From the Corner Table: Ethos Vegan Kitchen

Review: Ethos Vegan Kitchen

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  • | 9:44 a.m. October 24, 2012
Photo by: Isaac Babcock - Observer restaurant critic Josh Garrick was pleasantly surprised by the richness of Ethos' vegan cuisine.
Photo by: Isaac Babcock - Observer restaurant critic Josh Garrick was pleasantly surprised by the richness of Ethos' vegan cuisine.
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Those of you who read my reviews know that I’m a classic meat and potatoes kinda guy, so you can imagine my stomach rumbling at me as I walked through the doors of the nationally acclaimed Ethos Vegan Kitchen. Now vegan is serious vegetarian, and this extraordinarily well-planned restaurant is 100 percent vegan. That means, no meat (duh), and no dairy, eggs, honey or any other animal derivatives.

So – in my best crusader attitude – I met with owner, manager and chef Kelly Shockley (he’s totally vegan) and basically said, “Let’s check out that menu.”

And I am happy to report that Chef Kelly, while overseeing a daily menu that is 100 percent vegan, answered me by saying, “The taste is the most important thing. First, we want the food to taste good. We are a full-service restaurant and want to be compared to other restaurants … not just other vegan restaurants.”

Now I must say the menu reads like that of any— ssshh (meat-serving) — restaurant, so we started with an appetizer of Sausage Rolls and Black Bean soup. Hey – wait a minute – that spicy sausage baked inside a flaky pastry is … sausage. So it was explained to me that the sausage – which looks and tastes like any spicy Italian sausage – was made from wheat gluten. “It’s all in the spices,” said the chef, and I settled back in my seat a happy man. Turns out this vegan assignment may be easier than I thought.

My dining partner and I went on to try three different sandwiches, each of which included a “meat analog,” which is a plant-based food spiced to look and taste like … meat. The No. 1 restaurant favorite is the What’s the Dilly, Philly?, which looks and tastes like a Philly cheese steak. Remembering that spices play a big part here, it’s a great sandwich, and the meat is replaced by seitan (be careful with that spelling). Chef Kelly explained that seitan is, “pure wheat protein (with more protein than there is in a steak),” and it was developed by Buddhist monks more than a thousand years ago. Awesome.

Ethos Vegan Kitchen moved from Orlando to Winter Park in July. They are open daily from 11 a.m. until 11 p.m., is family-owned and operated by Laina and Kelly Shockley. Located at 601-B S. New York Ave. in Winter Park, call 407-228-3898 or visit

Visit the Ethos food booth at VegFest 2012 at Orlando Festival Park on Saturday, Oct. 27. The festival celebrates all things vegetarian and includes food, live music, non-profit and retail vendor booths, food demonstrations, kids’ activities and more. Plus, enter to win one of three Ethos gift certificates in the VegFest raffle. Visit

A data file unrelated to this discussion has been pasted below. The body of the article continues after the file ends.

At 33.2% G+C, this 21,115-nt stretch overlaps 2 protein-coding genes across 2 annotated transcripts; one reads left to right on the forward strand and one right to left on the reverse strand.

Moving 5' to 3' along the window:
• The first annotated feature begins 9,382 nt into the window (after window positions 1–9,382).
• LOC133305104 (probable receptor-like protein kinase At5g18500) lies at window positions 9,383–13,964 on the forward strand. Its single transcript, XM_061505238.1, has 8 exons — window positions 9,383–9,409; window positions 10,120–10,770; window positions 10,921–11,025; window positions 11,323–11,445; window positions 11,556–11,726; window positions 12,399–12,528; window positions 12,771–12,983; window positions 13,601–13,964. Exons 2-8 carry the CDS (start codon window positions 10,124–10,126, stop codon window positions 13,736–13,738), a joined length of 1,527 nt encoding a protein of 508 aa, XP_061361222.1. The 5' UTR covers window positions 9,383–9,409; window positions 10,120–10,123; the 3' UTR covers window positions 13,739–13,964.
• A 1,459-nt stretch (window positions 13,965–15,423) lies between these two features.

Wear your Halloween costume to Ethos on Wednesday, Oct. 31, and earn a free cookie for your guise. They’ll also be featuring $1 off beer and wine from 5 p.m. to close.

The next sandwich was the “Special of the Day,” which turned out to be a real winner. The Tofurkey Reuben is made of tofu (made to look like sliced turkey) served with sauerkraut, soy cheese and a homemade Russian dressing. It was wonderful. The third sandwich was the Coconut Curry Wrap, which featured grilled tofu – the most recognizable of the lot – along with celery, raisins, walnuts and coconut with a veganaise dressing.

Pasta is, of course, a staple in a vegan restaurant and their Pumpkin Seed Pesto Penne Pasta is terrific with loads of pesto sauce for this foodie who says “there is no such thing as too much pesto.” Loved it – along with the main dish of Pecan Crusted Eggplant, which can be real eggplant, because eggplant is a vegetable! My inquisitive nature, however, wanted to know about the delicious gravy and mashed potatoes that accompanied said eggplant. Chef Kelly explained the gravy is a combination of canola oil, flour and “liquid aminos” (a soy sauce alternative), which added wonderful flavor to the gravy that is every bit as good as Grandma’s turkey gravy. It should be noted that they do their own version of Shepherd’s Pie, Crab cakes and Orange Chicken as main dishes as well. With all these choices – so deliciously prepared – this is ‘cross-over’ food that could turn a cowboy into a vegan.

For dessert, we shared a delicious chocolate amaretto mousse, the basis of which is silken tofu, and of course, cookies of all kinds that are generous in size and taste.

So there you have it. The Ethos Vegan Kitchen is a restaurant serving hearty, home-style cooking first, so we can leave all the vegan research to the chef to worry about. All we have to do is enjoy the fact that there is another wonderful food choice in Winter Park, and by eating there, we may be a little healthier than we would be by eating at some other home-style restaurant.

The word Ethos speaks to the moral nature of a person or institution, and the name rings true to this socially responsible and environmentally aware business.


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